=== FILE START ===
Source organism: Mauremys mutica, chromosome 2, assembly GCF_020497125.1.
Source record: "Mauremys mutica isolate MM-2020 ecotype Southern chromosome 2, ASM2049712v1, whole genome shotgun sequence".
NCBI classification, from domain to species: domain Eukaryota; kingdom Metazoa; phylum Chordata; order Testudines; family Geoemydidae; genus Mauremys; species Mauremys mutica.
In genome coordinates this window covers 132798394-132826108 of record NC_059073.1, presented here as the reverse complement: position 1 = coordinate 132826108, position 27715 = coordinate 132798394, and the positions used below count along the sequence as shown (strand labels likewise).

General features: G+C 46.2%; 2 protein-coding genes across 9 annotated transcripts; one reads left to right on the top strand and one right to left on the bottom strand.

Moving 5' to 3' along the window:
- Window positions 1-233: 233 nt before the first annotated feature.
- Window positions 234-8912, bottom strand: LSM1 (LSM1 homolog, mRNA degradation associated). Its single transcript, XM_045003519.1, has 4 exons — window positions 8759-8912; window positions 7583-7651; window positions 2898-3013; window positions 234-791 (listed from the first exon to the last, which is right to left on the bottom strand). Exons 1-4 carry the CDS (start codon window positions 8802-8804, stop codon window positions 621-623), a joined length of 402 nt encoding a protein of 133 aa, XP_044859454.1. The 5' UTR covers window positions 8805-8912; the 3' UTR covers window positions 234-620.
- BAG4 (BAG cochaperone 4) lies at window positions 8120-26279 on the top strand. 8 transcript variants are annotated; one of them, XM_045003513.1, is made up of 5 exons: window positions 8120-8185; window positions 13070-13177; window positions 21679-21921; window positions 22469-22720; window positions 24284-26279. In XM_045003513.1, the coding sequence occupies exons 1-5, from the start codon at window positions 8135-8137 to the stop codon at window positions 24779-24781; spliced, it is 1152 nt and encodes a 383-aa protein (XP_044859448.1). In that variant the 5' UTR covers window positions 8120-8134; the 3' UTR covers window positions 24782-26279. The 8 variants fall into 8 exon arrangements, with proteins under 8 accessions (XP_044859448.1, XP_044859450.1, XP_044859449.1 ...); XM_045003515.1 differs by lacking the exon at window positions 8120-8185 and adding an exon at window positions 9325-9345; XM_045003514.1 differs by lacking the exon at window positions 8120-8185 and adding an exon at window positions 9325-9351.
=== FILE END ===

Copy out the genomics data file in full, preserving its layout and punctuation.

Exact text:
Source organism: Mauremys mutica, chromosome 2, assembly GCF_020497125.1.
Source record: "Mauremys mutica isolate MM-2020 ecotype Southern chromosome 2, ASM2049712v1, whole genome shotgun sequence".
NCBI classification, from domain to species: domain Eukaryota; kingdom Metazoa; phylum Chordata; order Testudines; family Geoemydidae; genus Mauremys; species Mauremys mutica.
In genome coordinates this window covers 132798394-132826108 of record NC_059073.1, presented here as the reverse complement: position 1 = coordinate 132826108, position 27715 = coordinate 132798394, and the positions used below count along the sequence as shown (strand labels likewise).

General features: G+C 46.2%; 2 protein-coding genes across 9 annotated transcripts; one reads left to right on the top strand and one right to left on the bottom strand.

Moving 5' to 3' along the window:
- Window positions 1-233: 233 nt before the first annotated feature.
- Window positions 234-8912, bottom strand: LSM1 (LSM1 homolog, mRNA degradation associated). Its single transcript, XM_045003519.1, has 4 exons — window positions 8759-8912; window positions 7583-7651; window positions 2898-3013; window positions 234-791 (listed from the first exon to the last, which is right to left on the bottom strand). Exons 1-4 carry the CDS (start codon window positions 8802-8804, stop codon window positions 621-623), a joined length of 402 nt encoding a protein of 133 aa, XP_044859454.1. The 5' UTR covers window positions 8805-8912; the 3' UTR covers window positions 234-620.
- BAG4 (BAG cochaperone 4) lies at window positions 8120-26279 on the top strand. 8 transcript variants are annotated; one of them, XM_045003513.1, is made up of 5 exons: window positions 8120-8185; window positions 13070-13177; window positions 21679-21921; window positions 22469-22720; window positions 24284-26279. In XM_045003513.1, the coding sequence occupies exons 1-5, from the start codon at window positions 8135-8137 to the stop codon at window positions 24779-24781; spliced, it is 1152 nt and encodes a 383-aa protein (XP_044859448.1). In that variant the 5' UTR covers window positions 8120-8134; the 3' UTR covers window positions 24782-26279. The 8 variants fall into 8 exon arrangements, with proteins under 8 accessions (XP_044859448.1, XP_044859450.1, XP_044859449.1 ...); XM_045003515.1 differs by lacking the exon at window positions 8120-8185 and adding an exon at window positions 9325-9345; XM_045003514.1 differs by lacking the exon at window positions 8120-8185 and adding an exon at window positions 9325-9351.